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In Memory
Sean Pettibone


Dragon's Lair
(Digital Leisure for Blu-Ray/Playstation 3)

By Michael Palisano

The 1983 arcade classic Dragon's Lair has been released several times in different versions, but the game has undergone an extensive upgrade and has been released in high definition for Blu-Ray disc. The restored and cleaned film looks stunning with the cleanest, sharpest image yet. This version is faithful to the arcade game, including the classic arcade beeps for movement and the scoring system. Unfortunately, there are a few minor technical issues that mar the release, but they aren't significant enough to affect the overall experience. Look inside as we return to this legendary adventure and find out why it's never looked or played better.

Since its release in 1983, Dragon's Lair has become one of the legendary classic games that have held appeal over the years. Even now, a quarter of a century later, the game remains as fun and challenging as it ever has. Much of the credit for this lies with animator Don Bluth and his team, who created some timeless characters with leading man Dirk the Daring, a cool cast of supporting characters, such as the lizard king, his damsel in distress Daphne and finally the infamous final battle with the dragon himself. The original arcade release was an incredibly innovative and forward looking title that revolutionized games. These days, its simple movement and sword controls probably seem a bit limiting, but the animation and storyline have held up well enough to remain compelling and exciting. Since that time, there have been many attempts to bring the game home, though some were hampered by the technology available at the time. Some of the earliest versions on Coleco's Adam and the Amiga fell far short in trying to recapture the feel of the arcade version. In the ensuing years, with the advent of digital media such as Laserdiscs, CD-Rom, the experience has gotten closer to the original arcade game. Most of the editions have done an acceptable job, with the recent DVD iterations the closest translations yet.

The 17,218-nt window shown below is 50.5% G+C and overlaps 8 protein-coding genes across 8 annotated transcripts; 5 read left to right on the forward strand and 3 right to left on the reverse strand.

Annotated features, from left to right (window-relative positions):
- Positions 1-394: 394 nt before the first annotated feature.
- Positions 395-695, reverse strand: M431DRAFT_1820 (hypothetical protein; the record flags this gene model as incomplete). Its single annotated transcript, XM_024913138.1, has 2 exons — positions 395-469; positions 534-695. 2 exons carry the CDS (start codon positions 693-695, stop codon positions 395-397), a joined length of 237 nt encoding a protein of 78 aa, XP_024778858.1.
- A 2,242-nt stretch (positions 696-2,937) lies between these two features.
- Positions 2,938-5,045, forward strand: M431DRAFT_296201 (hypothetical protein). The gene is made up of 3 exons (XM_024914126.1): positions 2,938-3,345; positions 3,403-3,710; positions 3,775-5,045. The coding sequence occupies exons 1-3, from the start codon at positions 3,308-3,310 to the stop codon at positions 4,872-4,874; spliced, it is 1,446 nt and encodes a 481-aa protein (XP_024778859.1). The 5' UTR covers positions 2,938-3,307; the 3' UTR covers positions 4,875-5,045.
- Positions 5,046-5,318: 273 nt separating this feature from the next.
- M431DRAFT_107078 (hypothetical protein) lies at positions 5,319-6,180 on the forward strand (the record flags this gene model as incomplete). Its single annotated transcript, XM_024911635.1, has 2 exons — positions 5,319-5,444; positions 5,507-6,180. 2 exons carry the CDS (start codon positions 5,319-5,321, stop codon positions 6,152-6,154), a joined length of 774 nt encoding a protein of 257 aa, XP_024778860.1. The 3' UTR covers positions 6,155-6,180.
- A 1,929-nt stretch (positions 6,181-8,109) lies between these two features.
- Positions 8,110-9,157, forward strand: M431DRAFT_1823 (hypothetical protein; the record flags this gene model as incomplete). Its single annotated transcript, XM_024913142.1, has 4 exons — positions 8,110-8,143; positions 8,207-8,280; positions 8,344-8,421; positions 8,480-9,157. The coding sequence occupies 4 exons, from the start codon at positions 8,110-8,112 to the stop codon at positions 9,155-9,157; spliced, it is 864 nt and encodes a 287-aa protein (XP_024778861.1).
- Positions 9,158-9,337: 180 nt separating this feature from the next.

None of them have truly captured the vibrant look and feel of the original film until now. Digital Leisure has released what should be the definitive version of the game and have completely remastered in high-definition for Blu-Ray players (including the Playstation 3) for the first time. What makes this so release special is that this edition of Dragon's Lair has been transferred directly from the original film with a completely restored and cleaned appearance. There's also been a frame-by-frame restoration done, which helps to make the image even cleaner by removing a lot of the 'dirt' that accumulated on its original print. The result is probably the sharpest, most vibrant appearance of the game yet. The colors are much more vivid with better separation allowing the game's classic animation to come fully into view for the first. Much of the details that were lost in the original transfers are now quite visible and gives the game a sharper and more focused appearance. Dragon's Lair also features the game in full 1080p, with a letterboxed appearance that allows the image quality to truly shine on the screen. Going even further, the game's soundtrack has also been remixed and now features 5.1 surround sound that makes things even better looking. This creates what is probably the best-looking and stunning version of the game yet seen in any platform, exceeding even the original arcade cabinets, which had only standard television quality monitors. This high-definition approach allows players to bask in the game's brilliant design and high-quality animation which remains as appealing and enjoyable as ever.